While some universities, such as the University of Sussex, are only scheduling virtual events, others are striving for a happy medium. The University of Reading and the University of Leeds are operating in-person, pre-bookable Karaoke and Quiz nights, themed brunches and open-air cinemas at a limited capacity.

However, there are concerns that these events will be oversubscribed. “We could see some of our events being too popular for the capacity that we’ll be able to handle”, says a spokesperson for Leeds’ students’ union.

Not only will this pose a health and safety risk, but it may encourage students who have missed out to search somewhere else. Now more than ever, scammers are targeting students who are craving a ‘normal’ Freshers’ experience with fake tickets to events that are either fabricated or cancelled.

On or off-campus house parties are also a concern. To control this, 30 universities have stated they’ll issue fines up to £800 if students break social distancing rules; from attending parties to having overnight guests.

woman in green long sleeve shirt and black pants standing near brown tree during daytime

Policing concerns

While this may seem like a sufficient deterrent, it has the potential to become problematic. Not only do most students live out of overdrafts, but certain groups could be disproportionately targeted – as seen in London.

Between 27 March and 14 May, 26% (253) of fixed penalty notes were issued to Black people, who make up 12% of the capital’s population. The data released by the Met Police also revealed that Asian people, who represent 18% of Londoners, received 23% of fines (220) out of the 973 issued.

We already know that BAME groups, especially the Black community, are heavily policed. For universities struggling with cases of racism, the fines could result in another way to discriminate against Black students.

woman in blue denim vest standing near books

Welfare Consequences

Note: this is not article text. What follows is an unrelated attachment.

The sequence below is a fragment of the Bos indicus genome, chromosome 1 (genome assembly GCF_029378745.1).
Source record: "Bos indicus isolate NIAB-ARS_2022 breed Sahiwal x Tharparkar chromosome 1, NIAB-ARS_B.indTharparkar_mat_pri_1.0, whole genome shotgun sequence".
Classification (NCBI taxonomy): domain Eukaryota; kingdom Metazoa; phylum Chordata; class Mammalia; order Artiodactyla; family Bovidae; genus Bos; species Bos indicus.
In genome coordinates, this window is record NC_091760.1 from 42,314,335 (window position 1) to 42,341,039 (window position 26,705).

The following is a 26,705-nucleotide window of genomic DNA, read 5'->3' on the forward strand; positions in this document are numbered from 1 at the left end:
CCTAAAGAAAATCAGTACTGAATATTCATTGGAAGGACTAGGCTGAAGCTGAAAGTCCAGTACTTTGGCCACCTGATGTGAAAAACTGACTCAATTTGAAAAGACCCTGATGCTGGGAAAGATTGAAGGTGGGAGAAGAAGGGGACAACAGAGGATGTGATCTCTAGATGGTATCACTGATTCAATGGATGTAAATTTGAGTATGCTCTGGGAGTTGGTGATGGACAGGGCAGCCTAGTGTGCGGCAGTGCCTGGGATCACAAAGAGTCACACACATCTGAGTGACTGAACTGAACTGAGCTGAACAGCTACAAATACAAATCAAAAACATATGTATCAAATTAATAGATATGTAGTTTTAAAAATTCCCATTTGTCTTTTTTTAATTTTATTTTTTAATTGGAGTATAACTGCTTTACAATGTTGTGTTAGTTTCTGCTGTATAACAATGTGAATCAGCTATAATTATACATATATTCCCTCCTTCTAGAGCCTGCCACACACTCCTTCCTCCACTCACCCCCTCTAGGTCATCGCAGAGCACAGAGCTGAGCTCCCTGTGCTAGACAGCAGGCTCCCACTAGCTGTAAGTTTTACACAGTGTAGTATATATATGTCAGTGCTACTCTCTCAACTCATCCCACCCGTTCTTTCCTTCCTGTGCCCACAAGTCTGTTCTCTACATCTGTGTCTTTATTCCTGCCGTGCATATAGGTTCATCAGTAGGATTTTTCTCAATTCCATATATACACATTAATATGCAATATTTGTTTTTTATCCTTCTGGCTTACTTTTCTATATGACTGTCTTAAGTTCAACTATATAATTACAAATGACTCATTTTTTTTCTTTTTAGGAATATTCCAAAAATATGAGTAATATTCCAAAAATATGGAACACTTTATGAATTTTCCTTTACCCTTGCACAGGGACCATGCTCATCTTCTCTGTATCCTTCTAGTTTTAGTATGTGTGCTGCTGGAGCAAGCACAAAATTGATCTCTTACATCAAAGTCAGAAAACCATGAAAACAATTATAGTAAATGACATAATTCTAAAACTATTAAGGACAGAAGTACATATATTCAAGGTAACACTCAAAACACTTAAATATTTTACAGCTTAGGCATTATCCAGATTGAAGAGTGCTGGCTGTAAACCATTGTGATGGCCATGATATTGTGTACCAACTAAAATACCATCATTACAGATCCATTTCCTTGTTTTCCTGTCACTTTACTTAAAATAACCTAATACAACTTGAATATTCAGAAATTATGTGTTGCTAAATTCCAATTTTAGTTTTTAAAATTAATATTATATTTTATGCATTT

A big challenge that universities must anticipate from a Virtual Freshers’ Week is mental health. Being placed in university accommodation is like a game of Russian Roulette; you can’t predict who’ll be living there with you.

So, having to stay confined to a ‘bubble’ of around eight students is bound to create problems. While it’s not unusual to not gel with every person you meet, the sad reality is that bullying at universities is growing more common. An anti-bullying campaign backed by Staffordshire University found that 45% of LGBTQ students experienced bullying due to their sexual orientation.

Also, recent research conducted by OfS found that students from lower socio-economic backgrounds, ethnic minorities and the LGBTQ community are at a heightened risk of poor mental health, such as anxiety and depression.

With mental health services already under pressure, universities must plan for the consequences ‘bubbles’ will bring. An increased focus on resident advisors and SU staff can act as effective middle-men for when support services are overwhelmed. They can also help mediate any issues within student bubbles.

two man and woman standing on doorway

Final thoughts…

In this current climate, a Virtual Freshers’ Week was unavoidable. Although some students feel they’ll be put at a social disadvantage, others will thrive from the accessible alternatives – and we won’t know its reception until later in the year.

However, universities must prepare for the challenges of Virtual Freshers’ Week and do everything in their power to listen to students’ concerns, prevent discrimination and keep an open line of communication.

Freshers’ Week are 7-days that every student remembers; a clumsy, yet momentous attempt at finding your people. While this year may not have been what prospective students had in mind, what will bring them together is that they’re in the same, unique boat.

Times are tough – but GSL News is here for you. Learn how you can adapt your ResLife strategy to COVID-19 in ‘ResLife 24/7: An Award-Winning Strategy‘, and discover the findings from our COVID-19 research in student accommodation in ‘Student Accommodation Through Lockdown‘, both in the GSL Webinar Series.